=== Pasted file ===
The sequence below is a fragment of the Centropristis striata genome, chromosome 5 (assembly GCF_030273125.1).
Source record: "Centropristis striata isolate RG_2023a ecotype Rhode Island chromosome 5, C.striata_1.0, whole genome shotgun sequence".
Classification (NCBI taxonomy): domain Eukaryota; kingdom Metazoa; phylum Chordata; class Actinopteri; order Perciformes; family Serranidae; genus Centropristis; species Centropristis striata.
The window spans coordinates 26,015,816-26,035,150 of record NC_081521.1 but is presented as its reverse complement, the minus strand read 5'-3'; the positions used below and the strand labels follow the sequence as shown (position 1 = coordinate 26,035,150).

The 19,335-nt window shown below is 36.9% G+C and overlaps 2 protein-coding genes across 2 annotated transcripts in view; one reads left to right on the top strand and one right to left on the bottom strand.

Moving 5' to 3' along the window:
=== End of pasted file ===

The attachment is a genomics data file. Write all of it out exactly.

The sequence below is a fragment of the Centropristis striata genome, chromosome 5 (assembly GCF_030273125.1).
Source record: "Centropristis striata isolate RG_2023a ecotype Rhode Island chromosome 5, C.striata_1.0, whole genome shotgun sequence".
Classification (NCBI taxonomy): domain Eukaryota; kingdom Metazoa; phylum Chordata; class Actinopteri; order Perciformes; family Serranidae; genus Centropristis; species Centropristis striata.
The window spans coordinates 26,015,816-26,035,150 of record NC_081521.1 but is presented as its reverse complement, the minus strand read 5'-3'; the positions used below and the strand labels follow the sequence as shown (position 1 = coordinate 26,035,150).

The 19,335-nt window shown below is 36.9% G+C and overlaps 2 protein-coding genes across 2 annotated transcripts in view; one reads left to right on the top strand and one right to left on the bottom strand.

Moving 5' to 3' along the window: